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To think most women have had a miscarriage at some point?

(276 Posts)
brasty Sun 08-Oct-17 00:18:45

I get the impression from talking to friends, that most women have had a miscarriage at some point, although most are very early on. Is my impression correct do you think?

HappyLollipop Sun 08-Oct-17 00:21:06

I think your correct, I also think a lot of women probably don't notice they're having a miscarriage and think their period was just late.

SheRaaarghPrincessOfPower Sun 08-Oct-17 00:23:08

Sadly yes, you're probably right.

brasty Sun 08-Oct-17 00:23:43

I think before early pregnancy testing, early miscarriages often went unnoticed. I think they are now more likely to be known about.

Nonibaloni Sun 08-Oct-17 00:25:42

I had a biology teacher who said that 9/10 times a sperm reaches an egg there is a natural failure. I have no idea if that's true because then she teared up and said "remember it's more likely you'll miscarry than give birth". Little 13 y/o me will never forget that lesson.

Alanna1 Sun 08-Oct-17 00:26:36

Well, in my girlfriends, I wouldn't say "most". I'd say less than 1 in 10. I've never had one. 10% is still a high number of course, and a few women have had lots, which is really, really sad and a path I wish I could help change. Not everyone will necessarily say, but I feel like I have an honest and supportive group of friends.

SheRaaarghPrincessOfPower Sun 08-Oct-17 00:28:58

Among the women I know, it's a very high percentage. Most of them, really.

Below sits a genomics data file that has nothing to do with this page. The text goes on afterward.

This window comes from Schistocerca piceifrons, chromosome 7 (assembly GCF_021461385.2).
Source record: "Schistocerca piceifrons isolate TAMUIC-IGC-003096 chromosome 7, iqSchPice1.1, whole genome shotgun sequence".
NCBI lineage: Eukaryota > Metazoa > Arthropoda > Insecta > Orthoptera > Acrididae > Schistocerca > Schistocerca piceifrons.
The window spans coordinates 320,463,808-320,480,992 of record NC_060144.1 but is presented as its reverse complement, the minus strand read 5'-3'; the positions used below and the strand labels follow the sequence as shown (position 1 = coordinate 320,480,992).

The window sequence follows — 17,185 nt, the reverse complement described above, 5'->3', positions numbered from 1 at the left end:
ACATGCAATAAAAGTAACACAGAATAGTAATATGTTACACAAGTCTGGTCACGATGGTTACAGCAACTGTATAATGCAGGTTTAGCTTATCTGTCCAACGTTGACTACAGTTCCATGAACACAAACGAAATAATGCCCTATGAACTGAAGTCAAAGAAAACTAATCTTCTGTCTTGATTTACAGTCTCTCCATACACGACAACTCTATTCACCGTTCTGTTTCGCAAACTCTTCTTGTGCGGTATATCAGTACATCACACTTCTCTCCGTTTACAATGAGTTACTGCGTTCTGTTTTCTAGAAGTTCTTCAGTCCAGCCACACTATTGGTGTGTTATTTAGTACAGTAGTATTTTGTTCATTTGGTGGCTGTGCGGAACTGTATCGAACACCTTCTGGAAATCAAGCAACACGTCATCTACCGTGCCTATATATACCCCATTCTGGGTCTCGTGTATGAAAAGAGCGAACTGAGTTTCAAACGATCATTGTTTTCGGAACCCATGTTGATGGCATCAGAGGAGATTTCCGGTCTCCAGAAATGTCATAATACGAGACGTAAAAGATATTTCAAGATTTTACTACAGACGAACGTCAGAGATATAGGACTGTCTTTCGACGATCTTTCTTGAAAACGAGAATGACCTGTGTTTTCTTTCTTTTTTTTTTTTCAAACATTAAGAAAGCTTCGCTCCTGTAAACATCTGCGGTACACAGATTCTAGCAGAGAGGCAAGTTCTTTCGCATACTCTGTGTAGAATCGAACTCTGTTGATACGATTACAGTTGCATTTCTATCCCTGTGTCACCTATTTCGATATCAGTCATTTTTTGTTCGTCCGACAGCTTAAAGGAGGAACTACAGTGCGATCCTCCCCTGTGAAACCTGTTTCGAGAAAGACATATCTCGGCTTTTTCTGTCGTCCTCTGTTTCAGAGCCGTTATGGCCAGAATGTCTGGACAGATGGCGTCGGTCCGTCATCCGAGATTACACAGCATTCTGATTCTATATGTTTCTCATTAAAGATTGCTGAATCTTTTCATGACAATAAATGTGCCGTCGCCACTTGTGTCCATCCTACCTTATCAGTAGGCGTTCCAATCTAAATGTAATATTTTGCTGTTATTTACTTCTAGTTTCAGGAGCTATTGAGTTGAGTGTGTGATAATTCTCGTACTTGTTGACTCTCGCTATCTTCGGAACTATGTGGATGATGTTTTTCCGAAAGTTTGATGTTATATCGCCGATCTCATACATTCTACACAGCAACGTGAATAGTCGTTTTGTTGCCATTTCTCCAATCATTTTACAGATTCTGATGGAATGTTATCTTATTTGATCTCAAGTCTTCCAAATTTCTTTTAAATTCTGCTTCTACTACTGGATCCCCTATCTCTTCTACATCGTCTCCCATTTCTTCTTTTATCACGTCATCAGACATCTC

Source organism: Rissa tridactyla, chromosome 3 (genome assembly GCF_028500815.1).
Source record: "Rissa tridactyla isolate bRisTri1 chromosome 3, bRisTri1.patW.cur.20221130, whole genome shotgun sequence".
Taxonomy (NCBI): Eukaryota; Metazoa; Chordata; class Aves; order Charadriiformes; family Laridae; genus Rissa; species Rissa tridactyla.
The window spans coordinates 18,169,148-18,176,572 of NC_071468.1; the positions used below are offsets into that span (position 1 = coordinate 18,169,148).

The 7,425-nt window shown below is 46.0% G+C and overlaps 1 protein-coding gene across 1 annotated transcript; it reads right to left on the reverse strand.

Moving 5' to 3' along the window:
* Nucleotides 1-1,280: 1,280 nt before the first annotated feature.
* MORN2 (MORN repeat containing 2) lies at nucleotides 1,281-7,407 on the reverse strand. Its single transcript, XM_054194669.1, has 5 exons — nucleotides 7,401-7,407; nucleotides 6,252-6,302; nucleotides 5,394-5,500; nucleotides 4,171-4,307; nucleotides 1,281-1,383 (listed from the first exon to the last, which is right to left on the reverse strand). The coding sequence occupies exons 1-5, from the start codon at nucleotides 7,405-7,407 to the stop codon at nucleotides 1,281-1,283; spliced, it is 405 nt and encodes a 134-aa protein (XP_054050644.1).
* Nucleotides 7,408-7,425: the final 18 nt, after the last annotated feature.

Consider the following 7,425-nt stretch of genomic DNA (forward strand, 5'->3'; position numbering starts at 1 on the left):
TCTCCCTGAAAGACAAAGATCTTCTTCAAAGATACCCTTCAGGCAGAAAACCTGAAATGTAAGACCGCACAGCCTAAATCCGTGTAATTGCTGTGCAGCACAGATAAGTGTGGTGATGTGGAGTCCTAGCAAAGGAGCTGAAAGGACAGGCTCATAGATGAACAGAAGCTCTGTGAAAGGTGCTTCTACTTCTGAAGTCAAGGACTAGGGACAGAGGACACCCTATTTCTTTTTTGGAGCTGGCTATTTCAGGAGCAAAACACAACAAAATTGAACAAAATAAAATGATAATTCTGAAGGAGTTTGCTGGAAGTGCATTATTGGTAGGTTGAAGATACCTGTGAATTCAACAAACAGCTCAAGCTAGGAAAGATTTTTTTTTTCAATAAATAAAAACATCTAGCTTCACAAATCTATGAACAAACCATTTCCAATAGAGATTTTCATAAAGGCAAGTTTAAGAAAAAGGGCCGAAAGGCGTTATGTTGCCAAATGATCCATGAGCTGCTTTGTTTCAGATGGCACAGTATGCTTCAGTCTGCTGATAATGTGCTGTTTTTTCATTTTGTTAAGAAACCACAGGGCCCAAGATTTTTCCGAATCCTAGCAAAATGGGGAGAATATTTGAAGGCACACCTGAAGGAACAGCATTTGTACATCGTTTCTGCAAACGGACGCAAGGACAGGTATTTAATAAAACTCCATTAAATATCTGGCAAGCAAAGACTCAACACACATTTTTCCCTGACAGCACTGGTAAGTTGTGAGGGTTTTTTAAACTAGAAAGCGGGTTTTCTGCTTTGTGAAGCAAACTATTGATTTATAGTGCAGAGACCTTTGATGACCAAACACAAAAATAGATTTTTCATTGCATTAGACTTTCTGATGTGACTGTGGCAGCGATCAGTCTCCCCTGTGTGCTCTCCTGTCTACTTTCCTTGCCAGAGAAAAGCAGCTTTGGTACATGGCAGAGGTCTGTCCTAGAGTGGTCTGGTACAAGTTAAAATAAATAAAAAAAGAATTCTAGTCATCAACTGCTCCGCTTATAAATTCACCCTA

Hiphopopotamus Sun 08-Oct-17 00:29:14

It does make you wonder if early pregnancy testing is actually a good thing. People start attributing a whole human being to something that is so fragile and unlikely to survive, and then suffer trauma when it doesn't. In days gone by, it would not have been noticed - would have just been a late period

brasty Sun 08-Oct-17 00:29:44

I should have googled this, sorry. The NHS say

in women under 30, 1 in 10 pregnancies will end in miscarriage
in women aged 35-39, up to 2 in 10 pregnancies will end in miscarriage
in women over 45, more than half of all pregnancies will end in miscarriage

I am in my mid 50s, so my friends are older. Hence more will have had miscarriages.

brasty Sun 08-Oct-17 00:30:54

But I do wonder if the NHS figure takes into account very early miscarriages - so those that take place a week or two in. Surely many women who have these would not go to the GP?

SheRaaarghPrincessOfPower Sun 08-Oct-17 00:33:31

Well, given that only 1 of my 3 will be on NHS record, I'd say that figure is way off.

brasty Sun 08-Oct-17 00:35:16

Maybe young women need to know that early miscarriage is so common. I certainly didn't know when I was young.

arethereanyleftatall Sun 08-Oct-17 00:35:25

Yes, I had two.
But if I hadn't have been trying to get pregnant I'd have never known. Positive pregnancy test at four weeks and period at five.

GrockleBocs Sun 08-Oct-17 00:38:53

I suspect the 1 in 3 is experience based rather than NHS based. It's unlikely to be solely UK reported figures.
Among women I know and am close enough to discuss it with, most have had 1 miscarriage in amongst 2 or 3 dc.

followTheyellowbrickRoad Sun 08-Oct-17 00:45:51

I've never had 1 that I'm aware of.tbh I've never really tracked my cycle to the day and I've only tested if my period has been 2 weeks late, so I would never have noticed a early loss

Theycalledmethewildrose Sun 08-Oct-17 00:49:51

But if I hadn't have been trying to get pregnant I'd have never known

I think this is true in a lot of cases where you are trying for a baby and test as soon as possible. I wonder what is the time definition of an early miscarriage - under three months?

I know when I lost a baby, I went for a scan and I thought I was much further along but sadly the baby had stopped growing at six to eight weeks. They scanned to ensure the sac was empty to avoid potential complications.